It’s so sad and so true how easily innovation dies. Don’t believe me? How about a handful of top search result articles hailing from Forbes, Entrepreneur, et al? Linked in no particular order: , , , , , and here’s a bonus… .
Yup. Just like that. It’s widely acknowledged innovation dies early and something needs to be done. But, what? And, HOW?! To answer these questions, we must understand WHY innovation dies and the curious place that it goes for its lonely, quiet, sad, tragic, and UNNECESSARY passing.
Kind of dark? Try a world without innovation! #NoLightBulbs #SeriouslyThisIsAProblem #TheFutureOfHealthcareDependsOnInnovation #OkayLetsGetToIt!
The Curious Place Innovation Goes To Die
Let us first identify some common places that innovation goes to die. After doing this, we can better understand WHY this is the case. Where are some curious places innovation goes to die? How about…
- Committees… any committee
- The manager’s desk
- The lunch room
- During budget time
- On “sticky notes”
- On unopened or neatly foldered self-sent-emails
- On social media threads and comments
- During steering meetings
- In the suggestion box
Do these places sound familiar? Yeah, I thought it might.
The reason innovation dies in these places becomes more curious when we look behind the scenes to see that many of these places have people in positions who are charged with bringing forth new ideas, better ways, more efficient systems, etc. Wouldn’t that help spawn innovation? Sadly, no… “not remotely.”
Back to the point: Innovation is a precious, fragile, most delicate thing… it’s like what said in the historical fiction film, The Gladiator:
“There was a dream that was Rome. You could only whisper it. Anything more than a whisper and it would vanish, it was so fragile.” Marcus Aurelius, The Gladiator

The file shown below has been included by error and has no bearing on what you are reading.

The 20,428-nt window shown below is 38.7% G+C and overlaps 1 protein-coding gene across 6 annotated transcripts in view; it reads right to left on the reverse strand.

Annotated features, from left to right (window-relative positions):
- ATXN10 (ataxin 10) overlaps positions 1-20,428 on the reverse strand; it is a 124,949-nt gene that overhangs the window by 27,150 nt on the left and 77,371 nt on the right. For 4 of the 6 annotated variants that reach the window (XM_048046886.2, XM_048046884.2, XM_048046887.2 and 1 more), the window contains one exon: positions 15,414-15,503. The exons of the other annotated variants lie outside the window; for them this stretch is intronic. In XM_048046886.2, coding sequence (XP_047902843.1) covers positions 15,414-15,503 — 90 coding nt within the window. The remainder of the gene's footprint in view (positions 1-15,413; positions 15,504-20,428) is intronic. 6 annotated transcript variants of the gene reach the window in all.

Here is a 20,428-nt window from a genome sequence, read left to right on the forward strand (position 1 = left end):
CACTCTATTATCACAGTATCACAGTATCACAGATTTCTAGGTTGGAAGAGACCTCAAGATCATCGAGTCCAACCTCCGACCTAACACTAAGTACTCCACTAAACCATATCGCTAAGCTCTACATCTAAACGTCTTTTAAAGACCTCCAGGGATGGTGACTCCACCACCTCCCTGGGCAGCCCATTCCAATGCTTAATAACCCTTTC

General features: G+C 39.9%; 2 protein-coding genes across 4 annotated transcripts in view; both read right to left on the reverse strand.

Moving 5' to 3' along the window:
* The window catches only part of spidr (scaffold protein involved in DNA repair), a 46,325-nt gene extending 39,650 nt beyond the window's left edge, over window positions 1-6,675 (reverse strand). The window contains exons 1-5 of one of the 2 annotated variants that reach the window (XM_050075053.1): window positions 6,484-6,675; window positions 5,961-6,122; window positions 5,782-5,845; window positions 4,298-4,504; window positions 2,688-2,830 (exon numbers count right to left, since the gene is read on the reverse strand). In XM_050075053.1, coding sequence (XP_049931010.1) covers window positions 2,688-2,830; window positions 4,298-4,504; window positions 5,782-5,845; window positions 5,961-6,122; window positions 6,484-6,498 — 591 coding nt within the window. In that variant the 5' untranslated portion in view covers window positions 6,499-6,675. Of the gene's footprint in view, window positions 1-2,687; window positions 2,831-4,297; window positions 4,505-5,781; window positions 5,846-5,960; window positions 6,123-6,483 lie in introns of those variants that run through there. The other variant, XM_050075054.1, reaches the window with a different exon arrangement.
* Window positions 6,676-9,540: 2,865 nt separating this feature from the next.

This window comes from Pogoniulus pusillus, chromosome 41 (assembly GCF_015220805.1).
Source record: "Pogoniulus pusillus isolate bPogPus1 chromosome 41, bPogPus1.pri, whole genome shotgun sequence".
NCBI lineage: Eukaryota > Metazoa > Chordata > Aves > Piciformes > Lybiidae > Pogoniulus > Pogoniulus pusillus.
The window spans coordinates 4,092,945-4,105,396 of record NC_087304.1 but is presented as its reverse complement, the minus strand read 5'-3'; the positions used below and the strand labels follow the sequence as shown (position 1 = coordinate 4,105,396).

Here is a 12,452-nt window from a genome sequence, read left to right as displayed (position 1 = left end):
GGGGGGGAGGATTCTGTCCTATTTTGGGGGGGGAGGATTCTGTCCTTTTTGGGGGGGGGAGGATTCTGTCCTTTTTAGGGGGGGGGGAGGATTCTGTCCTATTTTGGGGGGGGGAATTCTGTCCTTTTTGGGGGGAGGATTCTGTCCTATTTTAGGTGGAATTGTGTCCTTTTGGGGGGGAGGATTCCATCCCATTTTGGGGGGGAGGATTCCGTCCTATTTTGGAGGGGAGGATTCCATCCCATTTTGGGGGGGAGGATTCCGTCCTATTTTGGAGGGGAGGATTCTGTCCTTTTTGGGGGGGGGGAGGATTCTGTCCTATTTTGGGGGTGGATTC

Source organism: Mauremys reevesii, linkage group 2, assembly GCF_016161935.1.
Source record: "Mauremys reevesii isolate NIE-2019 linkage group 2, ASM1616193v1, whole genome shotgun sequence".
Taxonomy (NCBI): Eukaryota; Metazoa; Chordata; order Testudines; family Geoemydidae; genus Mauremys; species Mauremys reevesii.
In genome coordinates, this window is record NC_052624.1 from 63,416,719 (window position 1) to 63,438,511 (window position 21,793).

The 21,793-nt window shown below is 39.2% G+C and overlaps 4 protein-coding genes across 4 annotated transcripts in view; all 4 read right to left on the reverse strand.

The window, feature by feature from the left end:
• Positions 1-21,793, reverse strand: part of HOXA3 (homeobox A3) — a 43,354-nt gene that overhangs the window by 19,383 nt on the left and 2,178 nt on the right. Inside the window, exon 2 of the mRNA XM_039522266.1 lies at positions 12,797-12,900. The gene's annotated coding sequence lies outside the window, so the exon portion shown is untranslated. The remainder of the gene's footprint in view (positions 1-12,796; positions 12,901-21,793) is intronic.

By its NATURE, innovation begs to be suffocated, smothered, and snuffed out. Why? For the very reason that it is new or not yet fully common — therefore, it is not welcome.
Quite commonly, this is where and why innovation dies; because, a very specific sequence of heads must nod with approval for any idea to hope to lightly test for proof of concept with a pilot. And, after that, it must seek that same sequence of heads along with a new set of sequence of heads to nod to be formalized as part of the system.
For many organizations, it is more common to see this sequential Waterfall method of management rather than parallel Agile project management approaches. Waterfall styles of management requires decision makers to approve, one at a time. Agile management empowers key decisions makers to make decisions in parallel and asynchronously in small, independent, quick iterative action steps.
This becomes complicated by the fact that launching a pilot takes additional resources. New program/product/service lines all need SOMEONE to pay for it via resource, budget, and/or personnel to “allow” for a pilot to even be launched. And, sadly, most pilots are typically met with resistance from incumbent managers; push back occurs as new projects are seen as cannibalistic in nature, taking away from current areas of operational importance in pursuit of some “whim” or “test.”
Moreover, this now seeming cannibalization of resources will most certainly cause the “donating” departments to underperform, making the associated managers look bad… even if the underlying aim of such an effort it is to promote innovation — a common core value for most companies.